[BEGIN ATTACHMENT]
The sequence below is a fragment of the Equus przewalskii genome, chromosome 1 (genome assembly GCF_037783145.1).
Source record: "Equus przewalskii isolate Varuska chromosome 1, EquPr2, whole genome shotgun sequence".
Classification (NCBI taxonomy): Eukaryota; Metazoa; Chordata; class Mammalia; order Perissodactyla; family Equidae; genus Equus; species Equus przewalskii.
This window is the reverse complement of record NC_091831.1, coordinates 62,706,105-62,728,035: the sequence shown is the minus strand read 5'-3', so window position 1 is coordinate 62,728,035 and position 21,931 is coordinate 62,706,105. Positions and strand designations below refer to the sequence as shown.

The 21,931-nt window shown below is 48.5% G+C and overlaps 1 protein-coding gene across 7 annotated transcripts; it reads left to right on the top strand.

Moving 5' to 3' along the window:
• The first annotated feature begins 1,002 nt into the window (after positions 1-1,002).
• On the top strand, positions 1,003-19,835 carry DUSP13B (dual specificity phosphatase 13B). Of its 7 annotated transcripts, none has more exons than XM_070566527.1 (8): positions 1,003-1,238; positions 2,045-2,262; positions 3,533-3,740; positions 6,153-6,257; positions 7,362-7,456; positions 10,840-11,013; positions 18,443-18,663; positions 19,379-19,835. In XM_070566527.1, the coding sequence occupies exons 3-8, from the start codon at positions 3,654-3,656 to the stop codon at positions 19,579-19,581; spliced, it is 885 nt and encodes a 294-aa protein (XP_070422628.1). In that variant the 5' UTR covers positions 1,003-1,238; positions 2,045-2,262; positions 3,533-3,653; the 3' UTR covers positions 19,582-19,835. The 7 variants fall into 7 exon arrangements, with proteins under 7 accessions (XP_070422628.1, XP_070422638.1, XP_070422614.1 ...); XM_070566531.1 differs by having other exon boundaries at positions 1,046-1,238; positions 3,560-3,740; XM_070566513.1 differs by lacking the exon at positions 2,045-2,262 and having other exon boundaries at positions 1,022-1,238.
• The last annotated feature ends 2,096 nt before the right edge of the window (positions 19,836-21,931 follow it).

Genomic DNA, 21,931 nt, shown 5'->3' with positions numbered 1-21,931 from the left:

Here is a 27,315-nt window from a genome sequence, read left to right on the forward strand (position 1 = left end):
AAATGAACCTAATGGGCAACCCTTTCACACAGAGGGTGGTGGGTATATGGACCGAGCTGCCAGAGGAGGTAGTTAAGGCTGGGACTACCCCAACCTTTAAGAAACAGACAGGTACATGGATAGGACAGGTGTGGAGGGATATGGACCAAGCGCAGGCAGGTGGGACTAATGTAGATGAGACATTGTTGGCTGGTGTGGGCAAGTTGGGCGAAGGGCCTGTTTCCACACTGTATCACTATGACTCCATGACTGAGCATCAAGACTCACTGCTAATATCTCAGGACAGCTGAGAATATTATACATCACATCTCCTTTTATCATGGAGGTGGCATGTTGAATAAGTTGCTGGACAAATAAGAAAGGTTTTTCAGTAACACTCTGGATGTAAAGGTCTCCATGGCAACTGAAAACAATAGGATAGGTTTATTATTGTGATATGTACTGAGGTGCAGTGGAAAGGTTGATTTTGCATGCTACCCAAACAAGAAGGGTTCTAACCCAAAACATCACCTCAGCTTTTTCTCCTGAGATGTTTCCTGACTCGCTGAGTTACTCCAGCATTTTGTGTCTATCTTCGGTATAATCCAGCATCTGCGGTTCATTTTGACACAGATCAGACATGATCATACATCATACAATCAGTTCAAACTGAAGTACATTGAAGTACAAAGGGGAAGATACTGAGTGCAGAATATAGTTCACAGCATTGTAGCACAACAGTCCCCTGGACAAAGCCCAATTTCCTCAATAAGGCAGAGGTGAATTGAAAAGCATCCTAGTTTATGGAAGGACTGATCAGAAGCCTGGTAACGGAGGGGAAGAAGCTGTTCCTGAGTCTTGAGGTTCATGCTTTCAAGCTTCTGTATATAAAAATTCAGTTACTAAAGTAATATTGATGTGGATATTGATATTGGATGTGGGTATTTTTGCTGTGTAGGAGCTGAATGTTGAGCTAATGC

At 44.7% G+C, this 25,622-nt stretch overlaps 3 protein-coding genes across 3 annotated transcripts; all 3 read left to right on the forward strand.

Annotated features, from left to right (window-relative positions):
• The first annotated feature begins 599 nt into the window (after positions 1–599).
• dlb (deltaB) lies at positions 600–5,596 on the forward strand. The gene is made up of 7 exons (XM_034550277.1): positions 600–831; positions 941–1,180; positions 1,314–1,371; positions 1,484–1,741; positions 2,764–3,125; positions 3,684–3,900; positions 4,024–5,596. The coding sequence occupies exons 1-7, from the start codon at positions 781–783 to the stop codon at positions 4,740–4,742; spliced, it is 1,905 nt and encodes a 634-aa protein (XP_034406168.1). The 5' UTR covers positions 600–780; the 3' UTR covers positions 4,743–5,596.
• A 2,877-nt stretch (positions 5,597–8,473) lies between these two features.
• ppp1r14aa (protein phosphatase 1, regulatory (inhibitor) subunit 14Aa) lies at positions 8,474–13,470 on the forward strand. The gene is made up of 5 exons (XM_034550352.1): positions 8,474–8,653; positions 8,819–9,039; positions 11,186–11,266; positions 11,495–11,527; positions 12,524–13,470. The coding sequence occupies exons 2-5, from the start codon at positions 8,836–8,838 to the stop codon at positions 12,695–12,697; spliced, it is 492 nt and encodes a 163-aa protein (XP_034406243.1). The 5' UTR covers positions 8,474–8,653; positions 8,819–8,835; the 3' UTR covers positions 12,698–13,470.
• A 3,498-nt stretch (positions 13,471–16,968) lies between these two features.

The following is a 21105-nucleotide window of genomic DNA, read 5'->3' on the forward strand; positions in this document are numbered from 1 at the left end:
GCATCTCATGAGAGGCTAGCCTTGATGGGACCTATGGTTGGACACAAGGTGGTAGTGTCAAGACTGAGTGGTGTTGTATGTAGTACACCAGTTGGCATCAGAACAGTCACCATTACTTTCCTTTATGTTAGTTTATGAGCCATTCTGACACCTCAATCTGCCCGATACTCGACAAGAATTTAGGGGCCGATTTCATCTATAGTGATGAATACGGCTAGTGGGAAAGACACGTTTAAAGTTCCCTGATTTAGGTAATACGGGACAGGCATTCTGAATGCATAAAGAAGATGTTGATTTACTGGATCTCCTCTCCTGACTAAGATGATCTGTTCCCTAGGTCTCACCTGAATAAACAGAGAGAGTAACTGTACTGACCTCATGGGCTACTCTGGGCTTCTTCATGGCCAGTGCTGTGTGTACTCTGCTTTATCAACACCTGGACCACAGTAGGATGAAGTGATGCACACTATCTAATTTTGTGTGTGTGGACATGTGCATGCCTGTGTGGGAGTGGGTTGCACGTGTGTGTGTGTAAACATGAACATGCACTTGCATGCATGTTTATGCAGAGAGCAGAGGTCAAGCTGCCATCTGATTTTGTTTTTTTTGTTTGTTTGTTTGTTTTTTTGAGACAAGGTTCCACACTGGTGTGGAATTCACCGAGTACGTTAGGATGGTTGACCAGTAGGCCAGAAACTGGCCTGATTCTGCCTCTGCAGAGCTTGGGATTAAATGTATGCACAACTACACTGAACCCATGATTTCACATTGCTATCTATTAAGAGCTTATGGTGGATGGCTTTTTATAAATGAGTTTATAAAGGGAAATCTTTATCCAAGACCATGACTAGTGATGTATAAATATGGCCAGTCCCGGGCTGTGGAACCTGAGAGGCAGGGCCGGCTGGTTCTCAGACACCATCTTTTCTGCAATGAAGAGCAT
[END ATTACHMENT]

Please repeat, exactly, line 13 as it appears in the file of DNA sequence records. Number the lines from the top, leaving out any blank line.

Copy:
At 44.7% G+C, this 25,622-nt stretch overlaps 3 protein-coding genes across 3 annotated transcripts; all 3 read left to right on the forward strand.